History of Natal Brazil
History of Natal Brazil, the area where Natal is today may have been first reached in 1499 by Spaniard Alonso de Ojeda. Because Brazil’s northeasternmost point is the closest distance to Europe from South America, other navigators soon followed in. In 1501, Portuguese explorer Amerigo Vespucci landed on this parts and named the place São Roque, after the saint of the day. No other European settlement was ever put up permanently in this area which was home to the Portiguar tribe.
French pirates led by Jacques Riffault soon arrived in the area and began to trade with the local natives. In 1597, Portuguese Governor-General of Brazil Francisco de Sousa gave the orders to drive out these French bandits and their Indian supporters from the settlement. The raid was successfully conducted by Pernambuco governor Manuel Mascarenhas Homem with the aid of fleet commander Jeronimo de Albuquerque.
History of Natal Brazil, the early days
On January 6, 1598, the construction of Forte dos Reis Magos (Fort of the Wise Kings) commenced. It was named after the 3 Wise Men whose feast was being celebrated on that date.
About a mile away from the Fort, a tiny village was established on December 25, 1599. Because it was founded on Christmas day, the village was named Natal, the Portuguese term for Nativity or Christmas.
Natal, a land of sandy soil, dunes, and reef-protected bays and shorelines, was founded on the banks of the Potengi River, where the river drains into the Atlantic.
From 1633 to 1654, Dutch forces occupied the city, fort and adjacent areas. They renamed the fort Fort Ceulen in honor of one of their officers.
Natal’s sandy soil hindered it from growing sugarcane for production during the colonial period. For many centuries, the chief industry of the state of Rio Grande do Norte was raising cattle. The livestock was sent to other settlements to be used either as food (jerked beef) or to pull carts. A familiar food in Natal today called “carne de sol” (sun meat) originated as jerked beef a long time ago.
In the last century, Natal reaped the benefits from the boom in petroleum and salt industries. The area north of RGDN is the largest salt producer in the country. The largest inland petroleum reserves in Brazil are also in the state.
Natal soon grew into a modern city through the help of careful planning. Transportation and communication developed as more industries were introduced in the city. The tourist industry slowly flourished. First there were Brazilian visitors, then foreign tourist were gradually drawn in. The city became a favorite destination and became one of the major tourist attraction in Brazil.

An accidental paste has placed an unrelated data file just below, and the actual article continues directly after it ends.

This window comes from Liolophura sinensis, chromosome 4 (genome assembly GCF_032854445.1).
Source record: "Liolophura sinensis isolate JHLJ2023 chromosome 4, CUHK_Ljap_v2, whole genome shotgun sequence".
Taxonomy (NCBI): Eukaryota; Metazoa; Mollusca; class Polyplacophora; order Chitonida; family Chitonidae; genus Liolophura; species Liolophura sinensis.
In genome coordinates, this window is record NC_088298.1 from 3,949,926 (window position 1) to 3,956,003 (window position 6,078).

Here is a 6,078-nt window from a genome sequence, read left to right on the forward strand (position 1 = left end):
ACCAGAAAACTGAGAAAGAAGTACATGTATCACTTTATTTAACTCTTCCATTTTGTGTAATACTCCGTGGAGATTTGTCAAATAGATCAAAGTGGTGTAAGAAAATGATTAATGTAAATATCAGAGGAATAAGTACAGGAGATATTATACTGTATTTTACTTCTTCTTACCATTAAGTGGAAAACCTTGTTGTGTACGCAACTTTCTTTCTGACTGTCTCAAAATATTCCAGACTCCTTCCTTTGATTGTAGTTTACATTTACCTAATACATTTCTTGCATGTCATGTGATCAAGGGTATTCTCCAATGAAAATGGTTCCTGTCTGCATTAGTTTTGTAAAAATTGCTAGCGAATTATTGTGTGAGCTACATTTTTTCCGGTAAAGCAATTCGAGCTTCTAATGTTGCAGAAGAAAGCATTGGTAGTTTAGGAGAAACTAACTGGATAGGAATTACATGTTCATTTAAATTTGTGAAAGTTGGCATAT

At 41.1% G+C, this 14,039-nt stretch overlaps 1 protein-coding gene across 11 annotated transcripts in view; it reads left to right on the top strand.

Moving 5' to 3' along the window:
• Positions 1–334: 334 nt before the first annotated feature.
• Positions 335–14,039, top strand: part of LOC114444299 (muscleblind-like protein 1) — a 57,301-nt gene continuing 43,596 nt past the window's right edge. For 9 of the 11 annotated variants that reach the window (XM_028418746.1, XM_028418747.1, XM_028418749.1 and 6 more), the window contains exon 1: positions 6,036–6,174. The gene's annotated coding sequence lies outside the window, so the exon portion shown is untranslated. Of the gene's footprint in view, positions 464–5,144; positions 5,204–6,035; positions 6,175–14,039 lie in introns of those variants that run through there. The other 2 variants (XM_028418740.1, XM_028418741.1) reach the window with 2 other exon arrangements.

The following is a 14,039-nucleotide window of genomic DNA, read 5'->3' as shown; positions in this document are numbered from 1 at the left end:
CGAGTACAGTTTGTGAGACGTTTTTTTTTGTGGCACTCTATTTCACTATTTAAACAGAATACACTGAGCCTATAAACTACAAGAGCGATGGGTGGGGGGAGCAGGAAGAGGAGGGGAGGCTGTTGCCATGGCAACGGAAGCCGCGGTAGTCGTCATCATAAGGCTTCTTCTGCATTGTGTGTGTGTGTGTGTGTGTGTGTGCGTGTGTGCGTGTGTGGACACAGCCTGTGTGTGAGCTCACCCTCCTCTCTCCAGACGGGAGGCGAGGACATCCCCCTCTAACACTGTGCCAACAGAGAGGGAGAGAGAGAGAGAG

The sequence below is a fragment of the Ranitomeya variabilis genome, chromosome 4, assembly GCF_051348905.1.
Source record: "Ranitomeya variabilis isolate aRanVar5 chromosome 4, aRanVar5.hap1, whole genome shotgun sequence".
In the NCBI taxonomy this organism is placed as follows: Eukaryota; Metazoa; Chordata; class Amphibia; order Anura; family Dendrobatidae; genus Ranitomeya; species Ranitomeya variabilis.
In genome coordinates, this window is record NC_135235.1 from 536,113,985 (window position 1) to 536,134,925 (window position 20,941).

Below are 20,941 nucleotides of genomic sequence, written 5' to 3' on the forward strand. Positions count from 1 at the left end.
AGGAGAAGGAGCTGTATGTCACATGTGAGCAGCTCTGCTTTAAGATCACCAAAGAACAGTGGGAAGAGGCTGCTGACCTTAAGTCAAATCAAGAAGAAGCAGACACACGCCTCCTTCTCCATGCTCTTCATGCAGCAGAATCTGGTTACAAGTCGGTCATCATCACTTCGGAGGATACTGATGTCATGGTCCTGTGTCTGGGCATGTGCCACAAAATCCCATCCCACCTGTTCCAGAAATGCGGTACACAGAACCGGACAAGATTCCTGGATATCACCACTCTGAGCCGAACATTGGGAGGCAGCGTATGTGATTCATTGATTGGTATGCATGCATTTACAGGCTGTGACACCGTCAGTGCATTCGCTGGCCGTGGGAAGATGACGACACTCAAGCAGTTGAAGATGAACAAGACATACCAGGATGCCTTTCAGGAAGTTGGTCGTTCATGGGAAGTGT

World War II
Natal is one of the Brazilian cities that’s closest to Africa and Western Europe. Because of its favourable and strategic location, an American air base named Parnamirim was built on the ourskirts of Natal during World War II. In what was called Operation Rainbow, this Allied airbase in Rio Grande do Norte was used to launch air attacks against German forces and provide support for Allied forces in North Africa.
Natal was home to thousands of American soldiers during the war. Their presence altered the History of Natal Brazil city’s culture in more ways than one. Stateside food and other American items were flown in. Natal locals were the first people in Brazil to taste chewing gum. The introduction of democracy and other political ideas also made some impact on the people of Natal.
The war sent a wave of growth across Natal and its neighboring areas. From a population numbering approximately 40,000 before World War ll, the city’s inhabitants ballooned to almost 80,000 after the war. This spike in population growth can be explained this way. Apart from thousands of migrant Brazilians looking for work in the base, members of the Brazilian military were assigned posts in the Army and Navy bases.
When the war ended, Natal gained some infrastructures like roads and houses built in the city as well as the airport of Parnamirim that was built with government funding. Parnamirim Field became the largest American base outside U.S. territory.
Natal became known as a port city after the war and much wealth have been derived through export. The city’s principal export include cotton, carnauba wax, and xelita, a tungstenium ore. The chief industrial sectors of Natal are textile and office buildings.
In 1964, the first space launch facility in Latin America was built in Rio Grande do Norte. It was called “Barreira do Inferno” or Hell’s Barrier, and sometimes referred to as the Brazilian NASA.
In the 1980’s, a 10-kilometer stretch of highway was built to connect Natal and its famous vacation spots to the outside world. With easy and fast access to Natal, tourism eventually became the city’s bread-and-butter industry. Despite the growing influx of tourists each year, and the looming threat to its natural environment, Natal has still managed to preserve its serene atmosphere and kept it in balance with the amenities of a modern city.